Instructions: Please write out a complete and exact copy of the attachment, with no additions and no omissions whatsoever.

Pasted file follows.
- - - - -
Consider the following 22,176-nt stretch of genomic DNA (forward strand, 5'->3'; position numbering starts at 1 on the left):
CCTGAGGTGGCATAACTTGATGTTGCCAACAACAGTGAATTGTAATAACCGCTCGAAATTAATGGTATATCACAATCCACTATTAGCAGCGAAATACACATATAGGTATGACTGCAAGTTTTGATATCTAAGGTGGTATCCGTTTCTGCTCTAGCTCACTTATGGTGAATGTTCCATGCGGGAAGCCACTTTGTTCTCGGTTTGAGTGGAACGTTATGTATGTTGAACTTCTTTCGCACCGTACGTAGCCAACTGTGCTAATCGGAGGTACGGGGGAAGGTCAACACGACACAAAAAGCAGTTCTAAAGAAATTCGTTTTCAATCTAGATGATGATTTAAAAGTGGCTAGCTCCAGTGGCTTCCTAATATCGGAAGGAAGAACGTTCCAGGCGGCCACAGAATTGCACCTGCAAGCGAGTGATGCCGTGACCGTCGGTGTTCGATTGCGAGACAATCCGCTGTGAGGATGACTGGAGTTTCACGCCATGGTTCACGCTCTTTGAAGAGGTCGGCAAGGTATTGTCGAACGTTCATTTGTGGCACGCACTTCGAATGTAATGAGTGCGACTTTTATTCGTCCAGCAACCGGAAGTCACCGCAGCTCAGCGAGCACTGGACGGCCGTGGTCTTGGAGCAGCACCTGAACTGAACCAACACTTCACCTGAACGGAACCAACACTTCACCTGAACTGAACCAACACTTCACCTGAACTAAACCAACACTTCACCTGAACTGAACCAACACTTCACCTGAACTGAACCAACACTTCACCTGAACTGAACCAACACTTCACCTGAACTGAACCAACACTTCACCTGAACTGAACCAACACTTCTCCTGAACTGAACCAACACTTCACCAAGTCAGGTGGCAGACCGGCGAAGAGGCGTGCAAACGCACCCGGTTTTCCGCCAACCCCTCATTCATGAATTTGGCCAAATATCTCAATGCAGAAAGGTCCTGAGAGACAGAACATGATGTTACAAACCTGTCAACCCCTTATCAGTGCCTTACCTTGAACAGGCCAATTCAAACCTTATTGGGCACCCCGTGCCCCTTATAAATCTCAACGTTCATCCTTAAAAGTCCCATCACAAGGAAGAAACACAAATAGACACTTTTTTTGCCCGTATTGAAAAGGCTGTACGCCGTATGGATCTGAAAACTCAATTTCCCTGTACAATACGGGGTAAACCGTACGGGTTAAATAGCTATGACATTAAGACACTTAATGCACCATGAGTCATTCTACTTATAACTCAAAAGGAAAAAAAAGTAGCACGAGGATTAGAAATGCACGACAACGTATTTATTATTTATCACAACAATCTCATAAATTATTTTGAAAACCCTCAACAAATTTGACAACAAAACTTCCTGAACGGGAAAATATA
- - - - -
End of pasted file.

Consider the following 22,176-nt stretch of genomic DNA (forward strand, 5'->3'; position numbering starts at 1 on the left):
CCTGAGGTGGCATAACTTGATGTTGCCAACAACAGTGAATTGTAATAACCGCTCGAAATTAATGGTATATCACAATCCACTATTAGCAGCGAAATACACATATAGGTATGACTGCAAGTTTTGATATCTAAGGTGGTATCCGTTTCTGCTCTAGCTCACTTATGGTGAATGTTCCATGCGGGAAGCCACTTTGTTCTCGGTTTGAGTGGAACGTTATGTATGTTGAACTTCTTTCGCACCGTACGTAGCCAACTGTGCTAATCGGAGGTACGGGGGAAGGTCAACACGACACAAAAAGCAGTTCTAAAGAAATTCGTTTTCAATCTAGATGATGATTTAAAAGTGGCTAGCTCCAGTGGCTTCCTAATATCGGAAGGAAGAACGTTCCAGGCGGCCACAGAATTGCACCTGCAAGCGAGTGATGCCGTGACCGTCGGTGTTCGATTGCGAGACAATCCGCTGTGAGGATGACTGGAGTTTCACGCCATGGTTCACGCTCTTTGAAGAGGTCGGCAAGGTATTGTCGAACGTTCATTTGTGGCACGCACTTCGAATGTAATGAGTGCGACTTTTATTCGTCCAGCAACCGGAAGTCACCGCAGCTCAGCGAGCACTGGACGGCCGTGGTCTTGGAGCAGCACCTGAACTGAACCAACACTTCACCTGAACGGAACCAACACTTCACCTGAACTGAACCAACACTTCACCTGAACTAAACCAACACTTCACCTGAACTGAACCAACACTTCACCTGAACTGAACCAACACTTCACCTGAACTGAACCAACACTTCACCTGAACTGAACCAACACTTCACCTGAACTGAACCAACACTTCTCCTGAACTGAACCAACACTTCACCAAGTCAGGTGGCAGACCGGCGAAGAGGCGTGCAAACGCACCCGGTTTTCCGCCAACCCCTCATTCATGAATTTGGCCAAATATCTCAATGCAGAAAGGTCCTGAGAGACAGAACATGATGTTACAAACCTGTCAACCCCTTATCAGTGCCTTACCTTGAACAGGCCAATTCAAACCTTATTGGGCACCCCGTGCCCCTTATAAATCTCAACGTTCATCCTTAAAAGTCCCATCACAAGGAAGAAACACAAATAGACACTTTTTTTGCCCGTATTGAAAAGGCTGTACGCCGTATGGATCTGAAAACTCAATTTCCCTGTACAATACGGGGTAAACCGTACGGGTTAAATAGCTATGACATTAAGACACTTAATGCACCATGAGTCATTCTACTTATAACTCAAAAGGAAAAAAAAGTAGCACGAGGATTAGAAATGCACGACAACGTATTTATTATTTATCACAACAATCTCATAAATTATTTTGAAAACCCTCAACAAATTTGACAACAAAACTTCCTGAACGGGAAAATATA